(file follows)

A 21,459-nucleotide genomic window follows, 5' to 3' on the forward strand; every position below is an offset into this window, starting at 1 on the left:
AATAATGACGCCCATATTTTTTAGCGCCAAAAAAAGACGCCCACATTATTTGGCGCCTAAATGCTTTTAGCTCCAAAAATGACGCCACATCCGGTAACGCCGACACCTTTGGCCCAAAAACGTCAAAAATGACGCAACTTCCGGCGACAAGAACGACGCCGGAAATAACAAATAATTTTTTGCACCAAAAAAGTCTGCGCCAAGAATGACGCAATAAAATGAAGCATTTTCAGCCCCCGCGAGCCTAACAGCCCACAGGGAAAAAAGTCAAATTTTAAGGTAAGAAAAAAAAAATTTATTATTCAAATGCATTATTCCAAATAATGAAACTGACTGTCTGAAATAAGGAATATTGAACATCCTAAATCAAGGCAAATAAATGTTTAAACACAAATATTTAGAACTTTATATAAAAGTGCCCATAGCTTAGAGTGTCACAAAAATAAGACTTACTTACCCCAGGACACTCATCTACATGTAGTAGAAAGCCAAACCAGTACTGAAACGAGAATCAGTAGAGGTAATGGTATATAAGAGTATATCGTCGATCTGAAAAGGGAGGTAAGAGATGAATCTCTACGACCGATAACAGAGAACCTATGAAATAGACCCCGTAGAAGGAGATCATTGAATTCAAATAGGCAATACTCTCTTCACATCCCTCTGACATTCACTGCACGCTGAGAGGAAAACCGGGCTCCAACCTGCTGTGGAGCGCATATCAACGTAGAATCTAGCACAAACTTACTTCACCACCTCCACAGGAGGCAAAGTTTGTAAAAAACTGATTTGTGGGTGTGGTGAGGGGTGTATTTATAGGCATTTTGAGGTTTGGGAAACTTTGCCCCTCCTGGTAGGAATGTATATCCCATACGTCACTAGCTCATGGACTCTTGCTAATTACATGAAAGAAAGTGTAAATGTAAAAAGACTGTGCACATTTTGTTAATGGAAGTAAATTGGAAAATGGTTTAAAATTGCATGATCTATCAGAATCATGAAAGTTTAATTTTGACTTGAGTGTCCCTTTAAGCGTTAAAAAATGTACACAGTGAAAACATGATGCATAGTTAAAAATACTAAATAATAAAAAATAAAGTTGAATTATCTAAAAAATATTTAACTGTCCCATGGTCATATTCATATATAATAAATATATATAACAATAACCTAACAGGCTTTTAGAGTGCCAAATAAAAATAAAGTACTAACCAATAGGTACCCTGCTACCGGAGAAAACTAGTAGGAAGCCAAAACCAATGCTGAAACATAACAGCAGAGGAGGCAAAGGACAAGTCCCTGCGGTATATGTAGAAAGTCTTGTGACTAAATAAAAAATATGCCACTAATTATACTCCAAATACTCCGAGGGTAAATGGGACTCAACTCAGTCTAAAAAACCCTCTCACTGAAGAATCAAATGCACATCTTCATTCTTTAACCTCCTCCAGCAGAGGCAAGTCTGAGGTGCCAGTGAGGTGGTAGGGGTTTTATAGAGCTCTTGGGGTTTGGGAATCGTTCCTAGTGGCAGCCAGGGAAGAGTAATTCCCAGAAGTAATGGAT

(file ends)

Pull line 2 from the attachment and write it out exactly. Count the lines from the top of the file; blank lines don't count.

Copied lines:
AATAATGACGCCCATATTTTTTAGCGCCAAAAAAAGACGCCCACATTATTTGGCGCCTAAATGCTTTTAGCTCCAAAAATGACGCCACATCCGGTAACGCCGACACCTTTGGCCCAAAAACGTCAAAAATGACGCAACTTCCGGCGACAAGAACGACGCCGGAAATAACAAATAATTTTTTGCACCAAAAAAGTCTGCGCCAAGAATGACGCAATAAAATGAAGCATTTTCAGCCCCCGCGAGCCTAACAGCCCACAGGGAAAAAAGTCAAATTTTAAGGTAAGAAAAAAAAAATTTATTATTCAAATGCATTATTCCAAATAATGAAACTGACTGTCTGAAATAAGGAATATTGAACATCCTAAATCAAGGCAAATAAATGTTTAAACACAAATATTTAGAACTTTATATAAAAGTGCCCATAGCTTAGAGTGTCACAAAAATAAGACTTACTTACCCCAGGACACTCATCTACATGTAGTAGAAAGCCAAACCAGTACTGAAACGAGAATCAGTAGAGGTAATGGTATATAAGAGTATATCGTCGATCTGAAAAGGGAGGTAAGAGATGAATCTCTACGACCGATAACAGAGAACCTATGAAATAGACCCCGTAGAAGGAGATCATTGAATTCAAATAGGCAATACTCTCTTCACATCCCTCTGACATTCACTGCACGCTGAGAGGAAAACCGGGCTCCAACCTGCTGTGGAGCGCATATCAACGTAGAATCTAGCACAAACTTACTTCACCACCTCCACAGGAGGCAAAGTTTGTAAAAAACTGATTTGTGGGTGTGGTGAGGGGTGTATTTATAGGCATTTTGAGGTTTGGGAAACTTTGCCCCTCCTGGTAGGAATGTATATCCCATACGTCACTAGCTCATGGACTCTTGCTAATTACATGAAAGAAAGTGTAAATGTAAAAAGACTGTGCACATTTTGTTAATGGAAGTAAATTGGAAAATGGTTTAAAATTGCATGATCTATCAGAATCATGAAAGTTTAATTTTGACTTGAGTGTCCCTTTAAGCGTTAAAAAATGTACACAGTGAAAACATGATGCATAGTTAAAAATACTAAATAATAAAAAATAAAGTTGAATTATCTAAAAAATATTTAACTGTCCCATGGTCATATTCATATATAATAAATATATATAACAATAACCTAACAGGCTTTTAGAGTGCCAAATAAAAATAAAGTACTAACCAATAGGTACCCTGCTACCGGAGAAAACTAGTAGGAAGCCAAAACCAATGCTGAAACATAACAGCAGAGGAGGCAAAGGACAAGTCCCTGCGGTATATGTAGAAAGTCTTGTGACTAAATAAAAAATATGCCACTAATTATACTCCAAATACTCCGAGGGTAAATGGGACTCAACTCAGTCTAAAAAACCCTCTCACTGAAGAATCAAATGCACATCTTCATTCTTTAACCTCCTCCAGCAGAGGCAAGTCTGAGGTGCCAGTGAGGTGGTAGGGGTTTTATAGAGCTCTTGGGGTTTGGGAATCGTTCCTAGTGGCAGCCAGGGAAGAGTAATTCCCAGAAGTAATGGAT